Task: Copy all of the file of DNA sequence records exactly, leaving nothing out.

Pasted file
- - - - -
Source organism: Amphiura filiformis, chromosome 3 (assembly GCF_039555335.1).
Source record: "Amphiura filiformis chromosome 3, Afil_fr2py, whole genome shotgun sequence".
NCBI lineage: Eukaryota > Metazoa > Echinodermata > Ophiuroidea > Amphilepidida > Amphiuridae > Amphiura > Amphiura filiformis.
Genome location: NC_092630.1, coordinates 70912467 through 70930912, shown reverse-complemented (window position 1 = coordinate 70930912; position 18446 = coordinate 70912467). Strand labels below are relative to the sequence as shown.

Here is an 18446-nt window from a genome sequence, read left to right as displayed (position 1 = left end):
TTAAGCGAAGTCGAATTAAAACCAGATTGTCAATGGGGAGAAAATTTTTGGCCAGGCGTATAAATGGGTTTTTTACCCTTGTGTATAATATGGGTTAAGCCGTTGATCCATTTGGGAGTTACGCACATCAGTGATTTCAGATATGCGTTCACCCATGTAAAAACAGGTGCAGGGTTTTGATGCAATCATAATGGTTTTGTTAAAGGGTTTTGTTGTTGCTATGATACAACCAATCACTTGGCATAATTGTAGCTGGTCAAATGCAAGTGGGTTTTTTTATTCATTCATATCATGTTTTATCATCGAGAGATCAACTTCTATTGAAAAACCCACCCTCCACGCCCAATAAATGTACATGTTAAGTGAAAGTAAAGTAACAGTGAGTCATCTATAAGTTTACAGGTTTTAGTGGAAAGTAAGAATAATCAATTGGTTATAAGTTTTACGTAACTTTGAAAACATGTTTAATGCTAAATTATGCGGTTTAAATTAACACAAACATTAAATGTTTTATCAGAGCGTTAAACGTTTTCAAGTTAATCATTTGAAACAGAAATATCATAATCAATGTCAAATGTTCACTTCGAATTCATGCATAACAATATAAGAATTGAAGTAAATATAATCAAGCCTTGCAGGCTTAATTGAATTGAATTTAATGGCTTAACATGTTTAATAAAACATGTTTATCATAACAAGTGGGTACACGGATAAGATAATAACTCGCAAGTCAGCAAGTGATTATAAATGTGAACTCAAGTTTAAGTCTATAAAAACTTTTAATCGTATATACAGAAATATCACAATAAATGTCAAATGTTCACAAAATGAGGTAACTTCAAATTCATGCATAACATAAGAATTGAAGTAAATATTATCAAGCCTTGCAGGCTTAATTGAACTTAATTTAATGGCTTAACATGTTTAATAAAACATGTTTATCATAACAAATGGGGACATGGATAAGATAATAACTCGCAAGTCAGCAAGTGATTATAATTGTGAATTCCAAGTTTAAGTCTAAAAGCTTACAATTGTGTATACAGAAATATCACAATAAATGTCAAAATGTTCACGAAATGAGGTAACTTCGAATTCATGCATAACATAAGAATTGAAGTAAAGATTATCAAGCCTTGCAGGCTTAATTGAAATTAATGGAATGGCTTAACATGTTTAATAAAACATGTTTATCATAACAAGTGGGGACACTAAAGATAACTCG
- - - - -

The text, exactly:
Source organism: Amphiura filiformis, chromosome 3 (assembly GCF_039555335.1).
Source record: "Amphiura filiformis chromosome 3, Afil_fr2py, whole genome shotgun sequence".
NCBI lineage: Eukaryota > Metazoa > Echinodermata > Ophiuroidea > Amphilepidida > Amphiuridae > Amphiura > Amphiura filiformis.
Genome location: NC_092630.1, coordinates 70912467 through 70930912, shown reverse-complemented (window position 1 = coordinate 70930912; position 18446 = coordinate 70912467). Strand labels below are relative to the sequence as shown.

Here is an 18446-nt window from a genome sequence, read left to right as displayed (position 1 = left end):
TTAAGCGAAGTCGAATTAAAACCAGATTGTCAATGGGGAGAAAATTTTTGGCCAGGCGTATAAATGGGTTTTTTACCCTTGTGTATAATATGGGTTAAGCCGTTGATCCATTTGGGAGTTACGCACATCAGTGATTTCAGATATGCGTTCACCCATGTAAAAACAGGTGCAGGGTTTTGATGCAATCATAATGGTTTTGTTAAAGGGTTTTGTTGTTGCTATGATACAACCAATCACTTGGCATAATTGTAGCTGGTCAAATGCAAGTGGGTTTTTTTATTCATTCATATCATGTTTTATCATCGAGAGATCAACTTCTATTGAAAAACCCACCCTCCACGCCCAATAAATGTACATGTTAAGTGAAAGTAAAGTAACAGTGAGTCATCTATAAGTTTACAGGTTTTAGTGGAAAGTAAGAATAATCAATTGGTTATAAGTTTTACGTAACTTTGAAAACATGTTTAATGCTAAATTATGCGGTTTAAATTAACACAAACATTAAATGTTTTATCAGAGCGTTAAACGTTTTCAAGTTAATCATTTGAAACAGAAATATCATAATCAATGTCAAATGTTCACTTCGAATTCATGCATAACAATATAAGAATTGAAGTAAATATAATCAAGCCTTGCAGGCTTAATTGAATTGAATTTAATGGCTTAACATGTTTAATAAAACATGTTTATCATAACAAGTGGGTACACGGATAAGATAATAACTCGCAAGTCAGCAAGTGATTATAAATGTGAACTCAAGTTTAAGTCTATAAAAACTTTTAATCGTATATACAGAAATATCACAATAAATGTCAAATGTTCACAAAATGAGGTAACTTCAAATTCATGCATAACATAAGAATTGAAGTAAATATTATCAAGCCTTGCAGGCTTAATTGAACTTAATTTAATGGCTTAACATGTTTAATAAAACATGTTTATCATAACAAATGGGGACATGGATAAGATAATAACTCGCAAGTCAGCAAGTGATTATAATTGTGAATTCCAAGTTTAAGTCTAAAAGCTTACAATTGTGTATACAGAAATATCACAATAAATGTCAAAATGTTCACGAAATGAGGTAACTTCGAATTCATGCATAACATAAGAATTGAAGTAAAGATTATCAAGCCTTGCAGGCTTAATTGAAATTAATGGAATGGCTTAACATGTTTAATAAAACATGTTTATCATAACAAGTGGGGACACTAAAGATAACTCG